We looked at the effects of treating people with pneumonia using corticosteroids (also called steroids or glucocorticoids) on numbers of deaths, response to treatment, treatment complications, and side effects. We compared treatment with corticosteroids in addition to antibiotics with placebo or no treatment.
Acute pneumonia is a lung infection treated with antibiotics that target the bacteria that caused the infection. Pneumonia is quite common, and despite adequate antibiotic treatment, complications and sometimes death can occur.
Corticosteroids are hormones produced naturally in the adrenal gland. Corticosteroids have been found to be beneficial in the treatment of some infections. However, their beneficial effects are often offset by serious side effects, mainly when used at high doses and over the long term. This is an update of a review published in 2011.
The evidence is current to 3 March 2017.
We included 17 studies evaluating systemic corticosteroid therapy (given intravenously or by tablets) for people with pneumonia (2264 participants; 1954 adults and 310 children). We included 12 new studies in this update and excluded one previously included study. All included studies evaluated people who had acquired pneumonia in the community (community-acquired pneumonia (CAP)) being treated in the hospital; no studies assessed people who had developed pneumonia while in hospital or who were on breathing machines (mechanically ventilated).
Study funding sources
Eight trials did not report funding sources; seven were funded by academic sponsors; one was funded by a pharmaceutical company; and one reported receiving no funding.
Corticosteroids reduced deaths in adults with severe CAP, but not in people with non-severe CAP. Eighteen adults with severe CAP need to be treated with corticosteroids to prevent one death.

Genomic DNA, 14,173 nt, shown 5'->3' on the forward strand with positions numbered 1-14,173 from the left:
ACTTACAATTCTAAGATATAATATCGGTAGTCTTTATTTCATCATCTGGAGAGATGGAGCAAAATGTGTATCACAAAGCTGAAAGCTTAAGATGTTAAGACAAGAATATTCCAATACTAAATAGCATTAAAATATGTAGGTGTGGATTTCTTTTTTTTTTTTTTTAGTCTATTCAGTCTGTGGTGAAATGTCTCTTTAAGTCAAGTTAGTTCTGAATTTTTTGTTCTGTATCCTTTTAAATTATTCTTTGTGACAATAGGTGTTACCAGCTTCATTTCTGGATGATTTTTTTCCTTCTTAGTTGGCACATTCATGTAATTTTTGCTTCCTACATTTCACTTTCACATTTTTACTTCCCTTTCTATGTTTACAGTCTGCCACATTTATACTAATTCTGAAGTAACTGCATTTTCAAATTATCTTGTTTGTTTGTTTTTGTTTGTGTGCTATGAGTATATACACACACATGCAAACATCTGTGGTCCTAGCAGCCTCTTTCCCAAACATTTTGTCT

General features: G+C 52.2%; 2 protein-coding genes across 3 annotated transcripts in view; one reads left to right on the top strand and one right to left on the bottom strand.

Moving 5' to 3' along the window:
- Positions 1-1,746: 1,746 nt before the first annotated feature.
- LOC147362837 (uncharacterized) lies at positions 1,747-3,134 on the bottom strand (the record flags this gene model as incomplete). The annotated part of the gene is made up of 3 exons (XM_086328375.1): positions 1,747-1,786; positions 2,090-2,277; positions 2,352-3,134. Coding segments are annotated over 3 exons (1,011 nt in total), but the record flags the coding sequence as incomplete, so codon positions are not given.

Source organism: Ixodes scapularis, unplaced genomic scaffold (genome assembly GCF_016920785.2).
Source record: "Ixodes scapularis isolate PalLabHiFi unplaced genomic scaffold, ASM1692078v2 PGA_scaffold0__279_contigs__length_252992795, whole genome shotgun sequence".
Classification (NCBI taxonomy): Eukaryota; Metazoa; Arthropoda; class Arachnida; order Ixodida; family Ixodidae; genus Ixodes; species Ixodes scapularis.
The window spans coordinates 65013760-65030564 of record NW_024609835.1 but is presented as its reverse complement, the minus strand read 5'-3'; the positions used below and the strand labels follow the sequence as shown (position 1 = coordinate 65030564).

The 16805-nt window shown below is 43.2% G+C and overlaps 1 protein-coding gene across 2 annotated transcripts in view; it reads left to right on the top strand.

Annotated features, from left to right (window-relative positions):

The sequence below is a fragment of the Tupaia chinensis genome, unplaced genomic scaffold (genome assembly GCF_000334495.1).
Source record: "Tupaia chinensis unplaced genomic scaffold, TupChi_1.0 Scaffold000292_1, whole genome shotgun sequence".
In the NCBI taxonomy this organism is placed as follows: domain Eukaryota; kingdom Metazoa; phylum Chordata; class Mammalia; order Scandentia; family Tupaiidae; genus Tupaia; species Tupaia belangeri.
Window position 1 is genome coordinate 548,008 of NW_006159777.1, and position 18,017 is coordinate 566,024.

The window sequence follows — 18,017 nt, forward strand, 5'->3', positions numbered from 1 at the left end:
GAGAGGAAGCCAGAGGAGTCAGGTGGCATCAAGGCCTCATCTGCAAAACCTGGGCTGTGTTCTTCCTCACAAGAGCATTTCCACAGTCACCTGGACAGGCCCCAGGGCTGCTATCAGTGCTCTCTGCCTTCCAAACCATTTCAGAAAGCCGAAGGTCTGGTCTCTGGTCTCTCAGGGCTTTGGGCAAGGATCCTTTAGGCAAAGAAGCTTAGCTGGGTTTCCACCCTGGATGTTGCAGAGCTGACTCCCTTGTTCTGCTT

People with CAP treated with corticosteroids had lower clinical failure rates (death, worsening of imaging studies, or no clinical improvement), shorter time to cure, a shorter hospital stay, and fewer complications. We found good-quality evidence that corticosteroids reduced clinical failure rates in children with pneumonia, but the data were based on a small number of children with different types of pneumonia.
People treated with corticosteroids had higher blood glucose levels (hyperglycaemia) than those not treated with corticosteroids. Corticosteroid treatment was not associated with increased rates of other serious adverse events.
Corticosteroids were beneficial for adults with severe CAP. People with non-severe CAP may also benefit from corticosteroid therapy, but with no survival advantage.
Quality of the evidence
We downgraded the quality of the evidence due to issues with study design, unclear results, or results that were not similar across studies. For the outcomes of death and clinical failure in adults, we graded the quality of the evidence as moderate. For the outcomes of clinical failure in people with severe CAP, non-severe CAP, and in children, we graded the quality of the evidence as high.